“He was among the theatre gods when I was in school,” she said. “One of those really cool people who did amazing theatre.”

Later, when Ms. Langton first applied for a job at Boston University, it was Mr. Lipsky who championed her cause.

“He knew I was applying and he said, ‘Paula, you are exactly what we need, so when you come to this interview just be yourself.’”

Eventually they began teaching a class together, something they have done for the past 14 years.

“Jon set up this class he called Locals. It’s two hours every week where the students can do whatever they want performance-wise.

“Freshmen don’t get to perform formally and so he created this space for them that was informal. We don’t comment on it or judge it. We don’t grade it. We witness the artist getting to play and giving them free rein to see how far they can go. It’s such a gift.

“The hardest thing for me is that this semester is going to be the first semester I will be sitting there without Jon next to me. I can’t even think of doing it next week without him.”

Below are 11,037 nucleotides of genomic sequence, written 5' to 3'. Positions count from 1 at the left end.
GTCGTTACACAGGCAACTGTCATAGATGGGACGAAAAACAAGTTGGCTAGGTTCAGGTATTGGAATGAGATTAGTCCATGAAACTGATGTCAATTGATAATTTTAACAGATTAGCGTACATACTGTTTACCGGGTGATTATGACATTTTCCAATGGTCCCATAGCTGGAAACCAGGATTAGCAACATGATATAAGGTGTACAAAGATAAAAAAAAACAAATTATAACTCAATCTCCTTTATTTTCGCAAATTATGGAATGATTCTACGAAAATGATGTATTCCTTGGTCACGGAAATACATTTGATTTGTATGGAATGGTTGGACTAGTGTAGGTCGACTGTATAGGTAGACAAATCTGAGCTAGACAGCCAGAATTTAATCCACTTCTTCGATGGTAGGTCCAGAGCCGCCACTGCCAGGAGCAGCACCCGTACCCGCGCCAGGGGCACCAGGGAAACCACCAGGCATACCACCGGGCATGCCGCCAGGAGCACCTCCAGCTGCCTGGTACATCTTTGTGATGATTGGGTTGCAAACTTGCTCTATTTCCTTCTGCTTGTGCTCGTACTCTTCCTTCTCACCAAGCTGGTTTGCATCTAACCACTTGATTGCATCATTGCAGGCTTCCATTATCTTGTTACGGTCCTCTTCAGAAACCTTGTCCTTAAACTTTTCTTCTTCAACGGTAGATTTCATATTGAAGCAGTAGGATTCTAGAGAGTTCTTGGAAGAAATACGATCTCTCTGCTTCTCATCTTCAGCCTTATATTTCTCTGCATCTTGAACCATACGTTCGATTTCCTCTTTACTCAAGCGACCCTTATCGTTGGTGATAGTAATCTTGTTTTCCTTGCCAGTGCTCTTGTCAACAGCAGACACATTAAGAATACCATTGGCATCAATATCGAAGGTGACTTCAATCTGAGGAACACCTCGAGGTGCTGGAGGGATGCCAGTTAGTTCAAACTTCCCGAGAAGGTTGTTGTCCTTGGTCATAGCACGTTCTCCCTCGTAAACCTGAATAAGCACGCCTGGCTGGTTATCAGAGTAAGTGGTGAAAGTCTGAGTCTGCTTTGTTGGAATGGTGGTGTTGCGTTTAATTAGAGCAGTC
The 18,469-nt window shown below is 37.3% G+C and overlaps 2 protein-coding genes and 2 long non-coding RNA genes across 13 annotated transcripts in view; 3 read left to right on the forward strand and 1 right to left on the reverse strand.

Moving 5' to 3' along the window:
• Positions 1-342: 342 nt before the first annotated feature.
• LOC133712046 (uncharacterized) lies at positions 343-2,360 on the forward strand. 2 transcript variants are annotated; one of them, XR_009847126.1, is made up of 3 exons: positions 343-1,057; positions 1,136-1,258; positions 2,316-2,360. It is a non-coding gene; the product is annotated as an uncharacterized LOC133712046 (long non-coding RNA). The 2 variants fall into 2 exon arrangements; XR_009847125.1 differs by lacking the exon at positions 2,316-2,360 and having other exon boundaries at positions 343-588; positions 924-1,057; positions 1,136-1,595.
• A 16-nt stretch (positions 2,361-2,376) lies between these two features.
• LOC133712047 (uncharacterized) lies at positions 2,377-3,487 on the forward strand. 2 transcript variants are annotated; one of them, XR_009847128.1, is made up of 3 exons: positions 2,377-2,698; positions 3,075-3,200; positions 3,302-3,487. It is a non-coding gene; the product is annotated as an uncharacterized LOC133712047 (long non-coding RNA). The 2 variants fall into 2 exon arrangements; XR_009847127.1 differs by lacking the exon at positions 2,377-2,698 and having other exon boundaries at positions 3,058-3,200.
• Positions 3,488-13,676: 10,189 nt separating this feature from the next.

Ms. Langton begins a new semester of teaching Locals on Monday, Jan. 24. But as much as the coming semester will be difficult for her, she will hold dear last Sunday night’s performance.

“I was so moved by the community that Jon is so clearly a part of. One of the things that Jon has said to me when I get really close-up and eye to eye with him, and he’s amazing because you can really talk to him about mortality and what it’s like to be sick, he looked at me way up-close and he said, ‘I feel loved. I feel so loved.’ And it struck me, seeing Jon in his own community on his own turf and the community of people willing to come out; it felt so right.”

Ms. Langton’s husband, Ken Cheeseman, played the part of Samuel in the play. Mr. Cheeseman is a professor at Emerson College and has worked with dream imaging both with Mr. Lipsky and on his own. Last semester, although already saddled with a full workload, he petitioned to be able to teach Mr. Lipsky’s dream imaging class at B.U. in his absence. He and Ms. Langton felt that strongly that the class must continue.